Why is rice processing needed anyway? If we want the rice to be considered edible by humans, it must be “processed.” In fact, in its natural state, after harvesting and drying, it is covered by its “skin” (called husk). This husk has a natural composition similar to wood and, therefore not suitable for us to eat. The paddy rice collected in the paddy field is transformed into edible rice during the rice processing. The exact name of this process is husking.
Paddy Dryer and Rice Drying
Freshly harvested rice contains a certain amount of water, and this may depend on the more or less completed ripening, on the soaking of rainwater or dew, etc. The moisture content of the harvested product consistently exceeds 14%, which is considered the maximum limit allowed for appropriate preservation and storage and the suitable processing of the product intended for food.
You must consider the Paddy dryer an irreplaceable machine at the beginning of the rice processing cycle. There are different kinds of dryers on the market. Dryers differ between static ones, having a daily or prolonged process, and dynamic ones functioning with intermittent or continuous movement of the product.
Storage is also a critical factor. If it is well preserved, the rice in the warehouse continues to ripen, and the kernels become more consistent. The “seasoned” rice cook better than the freshly harvested. During the ripening phase at the warehouse (also called a resting stage), prolonged respiration occurs in the product.
However, storage shouldn’t take too long because aging makes starch and proteins less soluble in water. This results in a longer time required to cook rice well in the kitchen.
Rice Processing Steps
As mentioned before, the paddy rice harvested in the paddy field is rice in its raw state. As discussed above, it is dried to lower the humidity below 14% and is subsequently stored in special silos and warehouses waiting to be processed.
However, to obtain a perfect product, rice processing has several stages. The whole process is driven by industrial rice processing machines, which allow getting a high-quality final product.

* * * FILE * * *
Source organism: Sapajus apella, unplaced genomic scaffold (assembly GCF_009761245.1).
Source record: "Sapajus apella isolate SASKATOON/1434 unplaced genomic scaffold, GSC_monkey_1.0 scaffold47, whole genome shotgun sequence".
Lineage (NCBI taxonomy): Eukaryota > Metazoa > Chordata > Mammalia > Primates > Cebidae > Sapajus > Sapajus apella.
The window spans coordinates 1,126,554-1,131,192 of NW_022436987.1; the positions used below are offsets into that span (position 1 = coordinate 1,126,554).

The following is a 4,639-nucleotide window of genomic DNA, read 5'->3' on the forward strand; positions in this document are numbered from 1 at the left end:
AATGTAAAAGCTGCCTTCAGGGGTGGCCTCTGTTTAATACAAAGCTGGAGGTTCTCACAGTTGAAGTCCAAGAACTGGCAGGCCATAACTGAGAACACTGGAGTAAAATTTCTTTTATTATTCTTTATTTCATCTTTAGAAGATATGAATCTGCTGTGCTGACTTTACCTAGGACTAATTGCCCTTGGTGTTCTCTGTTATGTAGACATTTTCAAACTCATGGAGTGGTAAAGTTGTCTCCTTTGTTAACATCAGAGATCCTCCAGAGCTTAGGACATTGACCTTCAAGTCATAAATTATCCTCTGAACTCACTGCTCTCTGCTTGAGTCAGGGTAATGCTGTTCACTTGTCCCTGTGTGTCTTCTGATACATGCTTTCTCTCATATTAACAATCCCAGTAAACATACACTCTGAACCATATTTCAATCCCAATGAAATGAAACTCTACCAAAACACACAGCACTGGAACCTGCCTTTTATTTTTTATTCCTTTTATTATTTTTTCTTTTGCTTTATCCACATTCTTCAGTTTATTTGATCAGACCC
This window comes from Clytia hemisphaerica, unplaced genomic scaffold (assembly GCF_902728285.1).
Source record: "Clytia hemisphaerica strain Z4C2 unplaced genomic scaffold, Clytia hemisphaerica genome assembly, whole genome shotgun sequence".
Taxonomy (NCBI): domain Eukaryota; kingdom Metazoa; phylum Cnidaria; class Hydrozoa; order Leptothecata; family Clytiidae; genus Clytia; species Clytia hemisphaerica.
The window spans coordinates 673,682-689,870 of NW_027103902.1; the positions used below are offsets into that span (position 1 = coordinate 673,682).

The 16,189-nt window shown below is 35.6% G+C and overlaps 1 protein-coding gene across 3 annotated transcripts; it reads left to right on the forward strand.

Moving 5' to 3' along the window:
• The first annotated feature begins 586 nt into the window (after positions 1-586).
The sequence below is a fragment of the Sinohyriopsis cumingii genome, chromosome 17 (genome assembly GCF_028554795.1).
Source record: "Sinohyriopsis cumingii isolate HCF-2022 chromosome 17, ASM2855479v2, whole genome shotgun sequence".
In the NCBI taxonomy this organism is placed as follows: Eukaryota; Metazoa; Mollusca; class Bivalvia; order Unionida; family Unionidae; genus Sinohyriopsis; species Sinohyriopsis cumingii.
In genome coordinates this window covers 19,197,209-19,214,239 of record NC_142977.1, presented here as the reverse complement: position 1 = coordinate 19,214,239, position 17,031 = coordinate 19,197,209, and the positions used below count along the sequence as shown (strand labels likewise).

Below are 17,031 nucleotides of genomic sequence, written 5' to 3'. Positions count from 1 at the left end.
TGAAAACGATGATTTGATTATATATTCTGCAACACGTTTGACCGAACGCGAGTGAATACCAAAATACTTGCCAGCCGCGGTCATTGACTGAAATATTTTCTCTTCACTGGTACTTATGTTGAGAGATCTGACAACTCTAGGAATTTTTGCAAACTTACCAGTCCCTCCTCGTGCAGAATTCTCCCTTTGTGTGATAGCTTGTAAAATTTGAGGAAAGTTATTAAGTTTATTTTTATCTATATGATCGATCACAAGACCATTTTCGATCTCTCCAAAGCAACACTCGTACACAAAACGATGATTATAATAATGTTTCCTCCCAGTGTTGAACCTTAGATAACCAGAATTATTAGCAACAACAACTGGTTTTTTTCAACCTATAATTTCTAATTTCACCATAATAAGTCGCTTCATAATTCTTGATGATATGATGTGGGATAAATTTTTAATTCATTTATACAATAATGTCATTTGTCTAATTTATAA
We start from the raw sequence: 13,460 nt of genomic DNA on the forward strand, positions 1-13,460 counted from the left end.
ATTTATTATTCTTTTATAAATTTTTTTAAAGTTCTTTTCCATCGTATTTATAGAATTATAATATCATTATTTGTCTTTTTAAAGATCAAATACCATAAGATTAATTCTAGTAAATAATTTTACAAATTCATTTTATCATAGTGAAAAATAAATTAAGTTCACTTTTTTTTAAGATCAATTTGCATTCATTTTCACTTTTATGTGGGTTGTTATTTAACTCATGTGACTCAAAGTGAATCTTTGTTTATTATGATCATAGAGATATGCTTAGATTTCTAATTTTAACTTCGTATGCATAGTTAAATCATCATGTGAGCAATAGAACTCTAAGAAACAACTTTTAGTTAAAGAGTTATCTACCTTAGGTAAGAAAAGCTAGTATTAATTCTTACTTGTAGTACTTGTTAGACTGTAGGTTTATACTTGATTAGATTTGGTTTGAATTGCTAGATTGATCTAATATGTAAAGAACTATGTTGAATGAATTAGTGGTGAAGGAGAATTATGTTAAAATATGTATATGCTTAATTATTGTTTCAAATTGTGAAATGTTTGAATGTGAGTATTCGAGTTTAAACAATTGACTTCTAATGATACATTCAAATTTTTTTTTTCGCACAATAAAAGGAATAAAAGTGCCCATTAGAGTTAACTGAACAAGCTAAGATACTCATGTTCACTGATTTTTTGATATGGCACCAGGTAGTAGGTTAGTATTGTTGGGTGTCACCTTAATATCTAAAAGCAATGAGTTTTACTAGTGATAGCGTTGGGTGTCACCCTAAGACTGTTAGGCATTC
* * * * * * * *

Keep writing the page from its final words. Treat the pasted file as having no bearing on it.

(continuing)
So, how exactly does paddy processing go?
Proper rice processing is one of the most important variables determining quality of the end product. The first step is to remove the skin from the grain. The goal is to remove the outermost cell layers and the germ with minimal ruptures. The processing must provide a product with a pleasant appearance, having the best quality characteristics when cooked. Looking closely at a rice grain, we realize it is covered by a rough and hard shell: the husk, a fabric that must be removed to make the rice edible. The husk represents 20% of the weight of the grain. The oil contained in this surface layer gives brown rice its classic yellowish-brown color.
Rice Cleaning and Husking Process
Before removing the husk, the grain is separated from impurities, blades of grass, soil, and stones. At that point, the “husking” begins, which takes place by passing the paddy rice through the rice mill, that is, between two abrasive rollers that debark it.
We find two rubber rollers of different speeds (tough and resistant rubber) inside the husking machine. The grain of rice passes through these two rollers, which are adjusted in such a way as to “crush” the grain only slightly and therefore not break it, and which have a different adjustment based on the variety of rice being worked. This slight crushing determines the husk (skin) separation from the whole grain (which we said we could also call husked).
So, refining or bleaching the pericarp – second layer or “rice bran” is eliminated. Even the “bleaching” occurs by abrasion, making the peeled rice pass between surfaces that remove the upper layer, a skin rich in proteins, vitamins, and mineral salts.
There are technologies to use removed rice bran to make rice bran oil out of it. But that’s already another topic.